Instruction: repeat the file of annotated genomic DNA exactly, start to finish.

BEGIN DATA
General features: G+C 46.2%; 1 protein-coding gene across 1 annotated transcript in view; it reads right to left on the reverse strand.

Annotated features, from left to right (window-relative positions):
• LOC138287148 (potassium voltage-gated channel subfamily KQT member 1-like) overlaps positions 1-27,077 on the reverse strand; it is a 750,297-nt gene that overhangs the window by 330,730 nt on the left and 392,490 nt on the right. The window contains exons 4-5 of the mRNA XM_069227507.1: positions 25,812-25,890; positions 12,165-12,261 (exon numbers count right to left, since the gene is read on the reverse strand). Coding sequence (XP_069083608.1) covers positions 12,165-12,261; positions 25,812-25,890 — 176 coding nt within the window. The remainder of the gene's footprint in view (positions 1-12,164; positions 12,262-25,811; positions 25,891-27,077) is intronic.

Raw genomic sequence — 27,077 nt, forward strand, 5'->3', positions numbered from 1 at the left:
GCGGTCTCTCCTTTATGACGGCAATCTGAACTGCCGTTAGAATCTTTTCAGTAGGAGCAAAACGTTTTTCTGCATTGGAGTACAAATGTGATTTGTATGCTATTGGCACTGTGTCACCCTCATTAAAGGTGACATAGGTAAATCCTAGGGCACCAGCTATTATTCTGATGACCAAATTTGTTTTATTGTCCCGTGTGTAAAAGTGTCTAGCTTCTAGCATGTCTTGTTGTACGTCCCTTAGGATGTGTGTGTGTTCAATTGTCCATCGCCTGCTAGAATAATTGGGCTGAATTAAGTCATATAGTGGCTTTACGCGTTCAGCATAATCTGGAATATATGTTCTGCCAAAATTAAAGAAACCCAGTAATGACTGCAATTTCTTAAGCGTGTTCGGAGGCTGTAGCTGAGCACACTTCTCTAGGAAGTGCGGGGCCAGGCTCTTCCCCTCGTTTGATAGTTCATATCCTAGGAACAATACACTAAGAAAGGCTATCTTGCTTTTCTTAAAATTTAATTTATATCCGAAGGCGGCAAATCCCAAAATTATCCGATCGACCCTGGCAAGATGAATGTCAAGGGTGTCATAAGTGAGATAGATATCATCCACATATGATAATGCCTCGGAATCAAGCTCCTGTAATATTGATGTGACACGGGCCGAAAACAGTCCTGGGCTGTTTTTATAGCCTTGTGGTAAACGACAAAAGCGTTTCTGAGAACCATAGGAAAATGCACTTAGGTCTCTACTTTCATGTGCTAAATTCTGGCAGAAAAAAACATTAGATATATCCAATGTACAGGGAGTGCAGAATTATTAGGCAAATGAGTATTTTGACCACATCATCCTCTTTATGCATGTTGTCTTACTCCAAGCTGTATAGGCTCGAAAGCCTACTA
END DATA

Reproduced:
General features: G+C 46.2%; 1 protein-coding gene across 1 annotated transcript in view; it reads right to left on the reverse strand.

Annotated features, from left to right (window-relative positions):
• LOC138287148 (potassium voltage-gated channel subfamily KQT member 1-like) overlaps positions 1-27,077 on the reverse strand; it is a 750,297-nt gene that overhangs the window by 330,730 nt on the left and 392,490 nt on the right. The window contains exons 4-5 of the mRNA XM_069227507.1: positions 25,812-25,890; positions 12,165-12,261 (exon numbers count right to left, since the gene is read on the reverse strand). Coding sequence (XP_069083608.1) covers positions 12,165-12,261; positions 25,812-25,890 — 176 coding nt within the window. The remainder of the gene's footprint in view (positions 1-12,164; positions 12,262-25,811; positions 25,891-27,077) is intronic.

Raw genomic sequence — 27,077 nt, forward strand, 5'->3', positions numbered from 1 at the left:
GCGGTCTCTCCTTTATGACGGCAATCTGAACTGCCGTTAGAATCTTTTCAGTAGGAGCAAAACGTTTTTCTGCATTGGAGTACAAATGTGATTTGTATGCTATTGGCACTGTGTCACCCTCATTAAAGGTGACATAGGTAAATCCTAGGGCACCAGCTATTATTCTGATGACCAAATTTGTTTTATTGTCCCGTGTGTAAAAGTGTCTAGCTTCTAGCATGTCTTGTTGTACGTCCCTTAGGATGTGTGTGTGTTCAATTGTCCATCGCCTGCTAGAATAATTGGGCTGAATTAAGTCATATAGTGGCTTTACGCGTTCAGCATAATCTGGAATATATGTTCTGCCAAAATTAAAGAAACCCAGTAATGACTGCAATTTCTTAAGCGTGTTCGGAGGCTGTAGCTGAGCACACTTCTCTAGGAAGTGCGGGGCCAGGCTCTTCCCCTCGTTTGATAGTTCATATCCTAGGAACAATACACTAAGAAAGGCTATCTTGCTTTTCTTAAAATTTAATTTATATCCGAAGGCGGCAAATCCCAAAATTATCCGATCGACCCTGGCAAGATGAATGTCAAGGGTGTCATAAGTGAGATAGATATCATCCACATATGATAATGCCTCGGAATCAAGCTCCTGTAATATTGATGTGACACGGGCCGAAAACAGTCCTGGGCTGTTTTTATAGCCTTGTGGTAAACGACAAAAGCGTTTCTGAGAACCATAGGAAAATGCACTTAGGTCTCTACTTTCATGTGCTAAATTCTGGCAGAAAAAAACATTAGATATATCCAATGTACAGGGAGTGCAGAATTATTAGGCAAATGAGTATTTTGACCACATCATCCTCTTTATGCATGTTGTCTTACTCCAAGCTGTATAGGCTCGAAAGCCTACTA